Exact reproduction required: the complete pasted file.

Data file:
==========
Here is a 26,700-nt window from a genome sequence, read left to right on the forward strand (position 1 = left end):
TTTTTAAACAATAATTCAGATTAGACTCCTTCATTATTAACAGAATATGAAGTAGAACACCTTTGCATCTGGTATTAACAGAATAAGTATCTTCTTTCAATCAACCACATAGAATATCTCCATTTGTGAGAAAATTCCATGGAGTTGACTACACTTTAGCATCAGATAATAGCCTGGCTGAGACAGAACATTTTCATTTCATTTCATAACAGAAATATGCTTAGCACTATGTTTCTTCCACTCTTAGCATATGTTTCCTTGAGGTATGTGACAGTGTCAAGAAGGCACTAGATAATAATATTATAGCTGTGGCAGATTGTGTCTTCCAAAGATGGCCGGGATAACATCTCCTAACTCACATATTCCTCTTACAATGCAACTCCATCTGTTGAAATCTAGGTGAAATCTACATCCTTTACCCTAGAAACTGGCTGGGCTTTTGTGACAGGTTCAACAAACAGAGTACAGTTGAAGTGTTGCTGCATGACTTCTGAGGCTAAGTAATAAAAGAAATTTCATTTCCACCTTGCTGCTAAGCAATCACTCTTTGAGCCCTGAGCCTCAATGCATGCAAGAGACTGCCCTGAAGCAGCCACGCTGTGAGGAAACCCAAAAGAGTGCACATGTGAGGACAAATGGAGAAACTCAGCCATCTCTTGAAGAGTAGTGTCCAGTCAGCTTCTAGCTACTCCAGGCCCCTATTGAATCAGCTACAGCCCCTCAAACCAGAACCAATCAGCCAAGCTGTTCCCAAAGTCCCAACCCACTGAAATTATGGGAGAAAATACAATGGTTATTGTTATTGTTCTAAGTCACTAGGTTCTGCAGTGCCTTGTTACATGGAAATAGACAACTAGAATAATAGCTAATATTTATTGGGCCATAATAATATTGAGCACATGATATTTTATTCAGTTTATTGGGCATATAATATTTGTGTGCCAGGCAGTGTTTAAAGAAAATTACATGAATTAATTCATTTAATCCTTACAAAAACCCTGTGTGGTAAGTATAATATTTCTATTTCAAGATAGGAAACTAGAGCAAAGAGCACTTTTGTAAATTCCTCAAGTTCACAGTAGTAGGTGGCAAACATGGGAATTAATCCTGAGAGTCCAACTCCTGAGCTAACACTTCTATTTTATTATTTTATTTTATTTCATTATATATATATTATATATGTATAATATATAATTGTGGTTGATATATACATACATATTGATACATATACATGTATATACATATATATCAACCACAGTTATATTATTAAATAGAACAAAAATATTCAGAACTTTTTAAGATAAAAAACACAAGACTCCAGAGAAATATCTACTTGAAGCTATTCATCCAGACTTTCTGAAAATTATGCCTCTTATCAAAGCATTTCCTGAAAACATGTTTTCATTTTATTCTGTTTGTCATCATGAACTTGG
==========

Here is a 26,700-nt window from a genome sequence, read left to right on the forward strand (position 1 = left end):
TTTTTAAACAATAATTCAGATTAGACTCCTTCATTATTAACAGAATATGAAGTAGAACACCTTTGCATCTGGTATTAACAGAATAAGTATCTTCTTTCAATCAACCACATAGAATATCTCCATTTGTGAGAAAATTCCATGGAGTTGACTACACTTTAGCATCAGATAATAGCCTGGCTGAGACAGAACATTTTCATTTCATTTCATAACAGAAATATGCTTAGCACTATGTTTCTTCCACTCTTAGCATATGTTTCCTTGAGGTATGTGACAGTGTCAAGAAGGCACTAGATAATAATATTATAGCTGTGGCAGATTGTGTCTTCCAAAGATGGCCGGGATAACATCTCCTAACTCACATATTCCTCTTACAATGCAACTCCATCTGTTGAAATCTAGGTGAAATCTACATCCTTTACCCTAGAAACTGGCTGGGCTTTTGTGACAGGTTCAACAAACAGAGTACAGTTGAAGTGTTGCTGCATGACTTCTGAGGCTAAGTAATAAAAGAAATTTCATTTCCACCTTGCTGCTAAGCAATCACTCTTTGAGCCCTGAGCCTCAATGCATGCAAGAGACTGCCCTGAAGCAGCCACGCTGTGAGGAAACCCAAAAGAGTGCACATGTGAGGACAAATGGAGAAACTCAGCCATCTCTTGAAGAGTAGTGTCCAGTCAGCTTCTAGCTACTCCAGGCCCCTATTGAATCAGCTACAGCCCCTCAAACCAGAACCAATCAGCCAAGCTGTTCCCAAAGTCCCAACCCACTGAAATTATGGGAGAAAATACAATGGTTATTGTTATTGTTCTAAGTCACTAGGTTCTGCAGTGCCTTGTTACATGGAAATAGACAACTAGAATAATAGCTAATATTTATTGGGCCATAATAATATTGAGCACATGATATTTTATTCAGTTTATTGGGCATATAATATTTGTGTGCCAGGCAGTGTTTAAAGAAAATTACATGAATTAATTCATTTAATCCTTACAAAAACCCTGTGTGGTAAGTATAATATTTCTATTTCAAGATAGGAAACTAGAGCAAAGAGCACTTTTGTAAATTCCTCAAGTTCACAGTAGTAGGTGGCAAACATGGGAATTAATCCTGAGAGTCCAACTCCTGAGCTAACACTTCTATTTTATTATTTTATTTTATTTCATTATATATATATTATATATGTATAATATATAATTGTGGTTGATATATACATACATATTGATACATATACATGTATATACATATATATCAACCACAGTTATATTATTAAATAGAACAAAAATATTCAGAACTTTTTAAGATAAAAAACACAAGACTCCAGAGAAATATCTACTTGAAGCTATTCATCCAGACTTTCTGAAAATTATGCCTCTTATCAAAGCATTTCCTGAAAACATGTTTTCATTTTATTCTGTTTGTCATCATGAACTTGG